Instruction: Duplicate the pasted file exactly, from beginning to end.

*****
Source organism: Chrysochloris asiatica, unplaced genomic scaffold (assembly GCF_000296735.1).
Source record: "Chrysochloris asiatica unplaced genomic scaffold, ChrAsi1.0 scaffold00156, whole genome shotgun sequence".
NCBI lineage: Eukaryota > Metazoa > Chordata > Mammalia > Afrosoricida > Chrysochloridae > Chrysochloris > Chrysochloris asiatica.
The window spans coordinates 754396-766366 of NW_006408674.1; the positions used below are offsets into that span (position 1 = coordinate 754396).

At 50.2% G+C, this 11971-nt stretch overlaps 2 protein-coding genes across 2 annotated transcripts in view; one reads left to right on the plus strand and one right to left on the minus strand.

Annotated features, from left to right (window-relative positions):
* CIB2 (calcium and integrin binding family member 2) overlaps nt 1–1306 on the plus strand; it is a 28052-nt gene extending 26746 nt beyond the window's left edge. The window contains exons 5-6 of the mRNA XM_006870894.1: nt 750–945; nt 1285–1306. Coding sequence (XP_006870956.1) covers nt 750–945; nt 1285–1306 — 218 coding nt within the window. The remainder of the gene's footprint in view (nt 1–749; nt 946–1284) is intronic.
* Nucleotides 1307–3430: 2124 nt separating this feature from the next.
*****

Source organism: Chrysochloris asiatica, unplaced genomic scaffold (assembly GCF_000296735.1).
Source record: "Chrysochloris asiatica unplaced genomic scaffold, ChrAsi1.0 scaffold00156, whole genome shotgun sequence".
NCBI lineage: Eukaryota > Metazoa > Chordata > Mammalia > Afrosoricida > Chrysochloridae > Chrysochloris > Chrysochloris asiatica.
The window spans coordinates 754396-766366 of NW_006408674.1; the positions used below are offsets into that span (position 1 = coordinate 754396).

At 50.2% G+C, this 11971-nt stretch overlaps 2 protein-coding genes across 2 annotated transcripts in view; one reads left to right on the plus strand and one right to left on the minus strand.

Annotated features, from left to right (window-relative positions):
* CIB2 (calcium and integrin binding family member 2) overlaps nt 1–1306 on the plus strand; it is a 28052-nt gene extending 26746 nt beyond the window's left edge. The window contains exons 5-6 of the mRNA XM_006870894.1: nt 750–945; nt 1285–1306. Coding sequence (XP_006870956.1) covers nt 750–945; nt 1285–1306 — 218 coding nt within the window. The remainder of the gene's footprint in view (nt 1–749; nt 946–1284) is intronic.
* Nucleotides 1307–3430: 2124 nt separating this feature from the next.